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These days, I'm the director of the American Library Association' s Office for Intellectual Freedom. I'm also executive director and secretary of the Freedom to Read Foundation. See "About Me" for contact information.

Monday, April 14, 2008

First Douglas County Youth Congress

Last Saturday I gathered with some 45 teenagers, and a bunch of elected officials, for the first Youth Congress, organized mainly by Carla Turner, of the Douglas County Youth Initiative. (I serve on their advisory board.) The point was to help teenagers begin to understand, and influence, public policy around some of the issues that affect them, such as the use of tobacco, status offenses (where the only crime is doing something as a minor), graffiti, behavior during the hours of 3-6 p.m., and something else that escapes me.

We had a good turnout of elected officials: all three county commissioners, a couple of state representatives, the sheriff, and a couple of town council people from Parker.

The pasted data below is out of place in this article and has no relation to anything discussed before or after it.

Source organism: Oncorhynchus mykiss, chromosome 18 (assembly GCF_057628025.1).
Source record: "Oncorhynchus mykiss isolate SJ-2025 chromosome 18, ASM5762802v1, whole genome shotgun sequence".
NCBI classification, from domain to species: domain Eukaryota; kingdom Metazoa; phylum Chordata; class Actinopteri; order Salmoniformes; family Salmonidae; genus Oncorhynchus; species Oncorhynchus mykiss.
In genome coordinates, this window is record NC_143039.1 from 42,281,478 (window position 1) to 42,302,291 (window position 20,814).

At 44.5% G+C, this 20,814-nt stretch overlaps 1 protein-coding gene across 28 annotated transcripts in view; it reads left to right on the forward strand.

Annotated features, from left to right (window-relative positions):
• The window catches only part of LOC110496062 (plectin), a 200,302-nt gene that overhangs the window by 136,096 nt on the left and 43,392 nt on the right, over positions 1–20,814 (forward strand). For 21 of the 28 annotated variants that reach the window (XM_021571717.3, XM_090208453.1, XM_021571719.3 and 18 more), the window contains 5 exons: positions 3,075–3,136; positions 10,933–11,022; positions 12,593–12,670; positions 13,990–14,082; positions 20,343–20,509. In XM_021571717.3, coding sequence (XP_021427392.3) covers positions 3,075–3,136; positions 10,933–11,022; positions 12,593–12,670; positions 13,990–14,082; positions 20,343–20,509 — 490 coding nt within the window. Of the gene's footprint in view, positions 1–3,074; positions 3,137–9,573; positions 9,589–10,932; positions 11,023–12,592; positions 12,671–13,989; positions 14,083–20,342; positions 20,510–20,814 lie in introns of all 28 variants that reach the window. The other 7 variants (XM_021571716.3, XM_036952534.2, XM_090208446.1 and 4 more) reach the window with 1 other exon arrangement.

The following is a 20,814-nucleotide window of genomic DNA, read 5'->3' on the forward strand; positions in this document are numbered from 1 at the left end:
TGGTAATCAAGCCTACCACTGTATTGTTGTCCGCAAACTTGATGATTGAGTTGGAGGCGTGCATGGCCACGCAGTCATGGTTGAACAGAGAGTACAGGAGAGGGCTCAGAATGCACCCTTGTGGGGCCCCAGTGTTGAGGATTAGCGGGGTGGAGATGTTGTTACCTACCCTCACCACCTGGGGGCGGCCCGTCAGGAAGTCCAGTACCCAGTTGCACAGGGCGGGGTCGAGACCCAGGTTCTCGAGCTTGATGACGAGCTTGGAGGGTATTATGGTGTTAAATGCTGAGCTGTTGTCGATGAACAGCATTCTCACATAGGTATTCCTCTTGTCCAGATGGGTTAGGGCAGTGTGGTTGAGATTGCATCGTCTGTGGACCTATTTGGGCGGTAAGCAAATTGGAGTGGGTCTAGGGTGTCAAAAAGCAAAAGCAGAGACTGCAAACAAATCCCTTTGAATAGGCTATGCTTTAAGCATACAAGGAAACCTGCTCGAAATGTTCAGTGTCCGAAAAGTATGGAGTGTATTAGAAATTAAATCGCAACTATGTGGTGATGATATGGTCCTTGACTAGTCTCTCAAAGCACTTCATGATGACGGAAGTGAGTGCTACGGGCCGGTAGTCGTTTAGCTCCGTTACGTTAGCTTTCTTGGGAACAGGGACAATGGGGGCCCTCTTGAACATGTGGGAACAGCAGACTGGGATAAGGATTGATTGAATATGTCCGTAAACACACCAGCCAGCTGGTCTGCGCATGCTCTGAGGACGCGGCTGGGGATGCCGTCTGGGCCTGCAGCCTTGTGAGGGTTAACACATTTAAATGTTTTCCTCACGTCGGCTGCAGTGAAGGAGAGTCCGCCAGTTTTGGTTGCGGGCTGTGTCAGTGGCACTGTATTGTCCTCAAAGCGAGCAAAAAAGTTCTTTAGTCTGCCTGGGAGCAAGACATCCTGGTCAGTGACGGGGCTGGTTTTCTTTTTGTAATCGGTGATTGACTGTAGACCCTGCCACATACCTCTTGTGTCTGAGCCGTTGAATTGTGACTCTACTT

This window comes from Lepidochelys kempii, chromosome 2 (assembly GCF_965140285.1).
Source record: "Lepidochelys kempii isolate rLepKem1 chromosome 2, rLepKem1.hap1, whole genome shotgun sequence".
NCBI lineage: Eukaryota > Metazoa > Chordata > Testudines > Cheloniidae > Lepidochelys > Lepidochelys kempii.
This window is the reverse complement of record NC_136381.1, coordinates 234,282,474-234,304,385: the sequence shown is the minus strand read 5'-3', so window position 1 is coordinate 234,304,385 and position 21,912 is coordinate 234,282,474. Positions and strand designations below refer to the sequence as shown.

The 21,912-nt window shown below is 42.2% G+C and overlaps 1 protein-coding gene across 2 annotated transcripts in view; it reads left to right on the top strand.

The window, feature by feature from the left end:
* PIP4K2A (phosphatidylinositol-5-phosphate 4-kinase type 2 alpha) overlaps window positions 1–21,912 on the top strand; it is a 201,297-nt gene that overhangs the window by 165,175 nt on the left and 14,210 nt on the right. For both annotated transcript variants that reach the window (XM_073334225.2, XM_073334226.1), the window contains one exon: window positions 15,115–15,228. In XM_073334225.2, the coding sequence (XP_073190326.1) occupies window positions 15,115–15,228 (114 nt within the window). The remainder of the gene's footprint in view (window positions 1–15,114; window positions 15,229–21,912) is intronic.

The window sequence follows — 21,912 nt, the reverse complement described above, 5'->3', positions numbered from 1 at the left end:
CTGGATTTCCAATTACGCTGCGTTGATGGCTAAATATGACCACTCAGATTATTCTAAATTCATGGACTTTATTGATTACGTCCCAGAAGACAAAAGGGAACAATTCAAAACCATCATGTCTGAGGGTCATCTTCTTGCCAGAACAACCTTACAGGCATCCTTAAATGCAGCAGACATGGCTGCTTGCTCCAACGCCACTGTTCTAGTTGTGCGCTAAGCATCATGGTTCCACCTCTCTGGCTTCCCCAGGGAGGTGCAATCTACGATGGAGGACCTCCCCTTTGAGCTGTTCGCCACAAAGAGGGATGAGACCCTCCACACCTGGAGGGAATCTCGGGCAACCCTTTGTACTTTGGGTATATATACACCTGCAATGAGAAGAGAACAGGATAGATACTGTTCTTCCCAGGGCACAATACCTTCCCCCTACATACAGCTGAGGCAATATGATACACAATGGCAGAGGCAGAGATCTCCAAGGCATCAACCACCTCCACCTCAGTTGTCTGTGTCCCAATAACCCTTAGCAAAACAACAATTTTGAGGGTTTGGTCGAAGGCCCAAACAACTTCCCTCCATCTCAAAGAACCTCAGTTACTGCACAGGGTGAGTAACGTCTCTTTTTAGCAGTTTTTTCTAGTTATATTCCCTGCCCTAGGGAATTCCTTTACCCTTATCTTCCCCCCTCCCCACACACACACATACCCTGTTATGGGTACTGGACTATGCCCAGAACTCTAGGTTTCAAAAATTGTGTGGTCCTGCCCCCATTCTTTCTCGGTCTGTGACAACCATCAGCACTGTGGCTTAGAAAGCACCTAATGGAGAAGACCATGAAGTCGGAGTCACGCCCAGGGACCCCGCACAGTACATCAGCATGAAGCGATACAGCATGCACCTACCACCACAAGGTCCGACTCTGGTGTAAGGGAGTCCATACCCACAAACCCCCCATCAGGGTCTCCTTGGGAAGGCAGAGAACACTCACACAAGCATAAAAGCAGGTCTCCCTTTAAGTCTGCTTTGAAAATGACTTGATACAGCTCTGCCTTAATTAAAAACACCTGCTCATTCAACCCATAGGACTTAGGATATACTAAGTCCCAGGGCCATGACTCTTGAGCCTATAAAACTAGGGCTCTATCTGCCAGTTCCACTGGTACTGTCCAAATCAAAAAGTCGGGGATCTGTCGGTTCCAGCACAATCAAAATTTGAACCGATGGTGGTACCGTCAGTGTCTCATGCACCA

I had four final observations:

1. These kids are bright. Most people are.

2. We, the adults, should have spent more time listening to them, and less time talking at them.

3. I was confirmed in my notion that most kinds of problem solving meetings -- which is most of the meetings in the adult world -- follow a predictable "arc." Describe the problem; brainstorm solutions; narrow solutions; set out some next steps. Teaching that, modeling that, for kids, is a good idea. It's an efficient and respectful use of people's time -- and leverages the collective intelligence of multiple perspectives and insights.

4. I think the right answer to most teen issues is closer integration into our shared community. Library idea: maybe all our public computing stations should be overseen by teens.

Next year, I think we should start not with an elected official panel, but with a teen panel. What are the problems THEY think matter?

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